Tuesday, November 9, 2010


I recently reported on new legislation requiring that government notices and correspondence be written in “plain English” that is “easily understandable”. This includes IRS notices.

One of my few remaining corporate clients recently received a CP134B notice from the IRS identified as “FTD/Estimated Payments Discrepancy Notice – Balance Due”. Let us see if this notice is written in “plain English” and is “easily understandable”.

The notice began with a heading “Why We Are Writing You” which explained –

We found that the amount credited to your account as Total Federal Tax Deposits differs from the amount reported on your tax return for the above tax period. You now have an outstanding balance on your account of $123.45

The notice went on to identify “Payments or Credits Applied” and provide a “Calculation of Balance Due”.

So far this seems “easily understandable”. The notice clearly, and in “plain English”, explains its purpose and the calculation formula is also easy to follow.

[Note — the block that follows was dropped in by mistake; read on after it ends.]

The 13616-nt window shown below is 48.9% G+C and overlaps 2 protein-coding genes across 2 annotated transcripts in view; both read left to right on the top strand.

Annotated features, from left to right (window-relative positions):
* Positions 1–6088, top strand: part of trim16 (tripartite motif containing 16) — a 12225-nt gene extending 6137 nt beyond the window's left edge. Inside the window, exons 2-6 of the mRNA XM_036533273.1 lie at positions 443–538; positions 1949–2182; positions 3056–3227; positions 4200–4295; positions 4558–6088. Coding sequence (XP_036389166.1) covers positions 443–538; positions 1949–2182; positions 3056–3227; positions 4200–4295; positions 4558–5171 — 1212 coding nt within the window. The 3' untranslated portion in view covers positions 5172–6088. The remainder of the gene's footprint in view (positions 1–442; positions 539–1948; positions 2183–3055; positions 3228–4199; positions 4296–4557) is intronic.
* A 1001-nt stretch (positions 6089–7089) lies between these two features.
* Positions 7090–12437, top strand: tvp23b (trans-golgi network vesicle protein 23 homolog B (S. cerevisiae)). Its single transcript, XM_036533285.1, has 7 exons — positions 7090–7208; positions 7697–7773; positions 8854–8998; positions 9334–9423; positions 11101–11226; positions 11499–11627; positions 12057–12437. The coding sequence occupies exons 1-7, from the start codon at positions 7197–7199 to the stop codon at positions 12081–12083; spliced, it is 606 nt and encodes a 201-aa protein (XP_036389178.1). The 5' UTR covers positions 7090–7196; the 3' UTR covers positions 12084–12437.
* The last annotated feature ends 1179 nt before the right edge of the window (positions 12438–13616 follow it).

However there was a very serious problem with the notice. A notice can be crystal clear in its wording and structure – but what if it’s actual content makes absolutely no sense?

The statement quoted above to describe “Why We Are Writing You”, in the context of the tax return to which it referred, is a total lie.

The “Payments or Credits Applied” listed the correct date and amount of the payment made by the taxpayer.

The “Calculation of Balance Due” showed the correct amount of “Total Tax Due on Return”. It next correctly identified the “Total Estimated Tax Payments” as “0”. The third line in this section also correctly identified “Other Payments and Credits” as the amount previously identified under “Payments or Credits Applied”. This payment amount was exactly the same as the amount identified as “Total Tax Due on Return”.

The calculation went on to again correctly identify the “Unpaid” amount as “0”. The total amount due on the return was paid in full.

The next line is identified as “Penalty on unpaid balance” and shows the $123.45 that was mentioned in the earlier explanation. Even if the penalty on the unpaid balance was 100%, 100% of “0”, the amount identified as “Unpaid”, is “0”. How can a penalty on a “0” balance due be $123.45?

This notice makes absolutely no sense. In going back to “Why We Are Writing You” – the amount credited to the taxpayer’s account as "Total Federal Tax Deposits", correctly identified on the notice, is exactly the same as the amount reported on the return!

So now IRS notices report total nonsense in “plain English”! Is this progress?


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